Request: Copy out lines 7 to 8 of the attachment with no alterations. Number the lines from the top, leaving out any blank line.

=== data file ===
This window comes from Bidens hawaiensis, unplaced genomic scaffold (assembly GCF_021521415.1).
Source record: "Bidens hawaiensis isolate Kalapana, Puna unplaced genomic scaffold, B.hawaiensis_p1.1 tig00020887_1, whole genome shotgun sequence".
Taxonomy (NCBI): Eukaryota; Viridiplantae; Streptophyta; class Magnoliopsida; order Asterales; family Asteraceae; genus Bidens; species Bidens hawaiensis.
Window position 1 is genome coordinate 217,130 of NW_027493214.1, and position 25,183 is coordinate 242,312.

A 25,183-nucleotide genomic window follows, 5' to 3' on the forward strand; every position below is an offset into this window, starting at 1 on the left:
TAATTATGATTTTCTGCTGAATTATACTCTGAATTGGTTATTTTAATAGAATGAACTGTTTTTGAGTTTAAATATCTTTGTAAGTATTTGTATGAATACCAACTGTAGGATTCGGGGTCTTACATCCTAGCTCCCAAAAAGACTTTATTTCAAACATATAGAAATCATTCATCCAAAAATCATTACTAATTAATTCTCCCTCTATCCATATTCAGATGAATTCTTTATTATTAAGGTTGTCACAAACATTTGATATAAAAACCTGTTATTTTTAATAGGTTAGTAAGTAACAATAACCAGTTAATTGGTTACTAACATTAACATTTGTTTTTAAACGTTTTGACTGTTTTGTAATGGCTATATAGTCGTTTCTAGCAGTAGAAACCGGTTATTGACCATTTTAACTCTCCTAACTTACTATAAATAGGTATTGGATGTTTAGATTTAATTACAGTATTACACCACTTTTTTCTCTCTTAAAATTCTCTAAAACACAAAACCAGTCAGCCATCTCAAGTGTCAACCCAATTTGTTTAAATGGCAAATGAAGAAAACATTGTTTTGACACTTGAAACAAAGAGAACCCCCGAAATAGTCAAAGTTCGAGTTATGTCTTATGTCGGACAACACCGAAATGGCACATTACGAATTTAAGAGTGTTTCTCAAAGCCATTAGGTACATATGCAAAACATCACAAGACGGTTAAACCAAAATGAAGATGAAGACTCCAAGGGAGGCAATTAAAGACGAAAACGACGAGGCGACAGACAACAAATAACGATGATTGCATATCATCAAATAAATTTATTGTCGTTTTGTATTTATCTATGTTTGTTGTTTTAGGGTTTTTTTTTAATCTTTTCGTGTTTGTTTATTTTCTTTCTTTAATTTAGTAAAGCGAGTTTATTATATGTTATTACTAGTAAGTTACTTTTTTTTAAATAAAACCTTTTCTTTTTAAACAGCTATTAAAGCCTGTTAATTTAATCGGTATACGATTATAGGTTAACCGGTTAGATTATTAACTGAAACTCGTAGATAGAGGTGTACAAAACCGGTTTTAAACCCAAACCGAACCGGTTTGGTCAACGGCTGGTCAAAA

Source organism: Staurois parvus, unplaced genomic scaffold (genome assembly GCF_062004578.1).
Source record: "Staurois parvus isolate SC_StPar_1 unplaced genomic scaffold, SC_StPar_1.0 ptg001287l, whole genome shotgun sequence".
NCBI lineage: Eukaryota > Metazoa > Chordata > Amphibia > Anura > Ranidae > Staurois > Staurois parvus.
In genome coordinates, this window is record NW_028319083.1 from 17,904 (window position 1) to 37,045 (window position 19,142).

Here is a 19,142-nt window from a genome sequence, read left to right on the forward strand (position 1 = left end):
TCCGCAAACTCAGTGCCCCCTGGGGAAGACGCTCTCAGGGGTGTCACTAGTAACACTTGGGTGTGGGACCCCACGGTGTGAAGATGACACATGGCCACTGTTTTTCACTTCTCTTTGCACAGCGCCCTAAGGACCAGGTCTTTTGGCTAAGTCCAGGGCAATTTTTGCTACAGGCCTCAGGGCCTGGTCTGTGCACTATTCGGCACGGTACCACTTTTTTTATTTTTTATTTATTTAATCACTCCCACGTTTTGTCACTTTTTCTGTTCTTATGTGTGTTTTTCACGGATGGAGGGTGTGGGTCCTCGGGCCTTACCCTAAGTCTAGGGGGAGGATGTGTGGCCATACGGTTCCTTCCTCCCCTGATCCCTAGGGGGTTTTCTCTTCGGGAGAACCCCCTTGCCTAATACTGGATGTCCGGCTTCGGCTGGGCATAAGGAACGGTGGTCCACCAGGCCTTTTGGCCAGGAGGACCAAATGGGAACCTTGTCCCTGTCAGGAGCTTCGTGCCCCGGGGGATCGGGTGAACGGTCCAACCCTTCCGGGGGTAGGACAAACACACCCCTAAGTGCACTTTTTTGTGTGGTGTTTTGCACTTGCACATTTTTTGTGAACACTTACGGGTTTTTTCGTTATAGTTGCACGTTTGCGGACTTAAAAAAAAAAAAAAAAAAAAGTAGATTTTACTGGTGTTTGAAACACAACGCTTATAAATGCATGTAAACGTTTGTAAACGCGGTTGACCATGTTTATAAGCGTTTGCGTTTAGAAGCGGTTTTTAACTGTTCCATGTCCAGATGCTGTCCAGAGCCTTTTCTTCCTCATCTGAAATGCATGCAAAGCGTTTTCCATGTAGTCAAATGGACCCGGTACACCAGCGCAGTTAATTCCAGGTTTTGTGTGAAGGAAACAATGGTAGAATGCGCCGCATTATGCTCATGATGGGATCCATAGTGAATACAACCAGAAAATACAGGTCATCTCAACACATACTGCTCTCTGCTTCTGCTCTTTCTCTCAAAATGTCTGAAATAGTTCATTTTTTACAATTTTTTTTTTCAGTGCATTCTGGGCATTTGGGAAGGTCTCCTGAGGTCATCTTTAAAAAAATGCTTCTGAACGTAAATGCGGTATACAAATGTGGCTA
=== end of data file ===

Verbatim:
Source organism: Staurois parvus, unplaced genomic scaffold (genome assembly GCF_062004578.1).
Source record: "Staurois parvus isolate SC_StPar_1 unplaced genomic scaffold, SC_StPar_1.0 ptg001287l, whole genome shotgun sequence".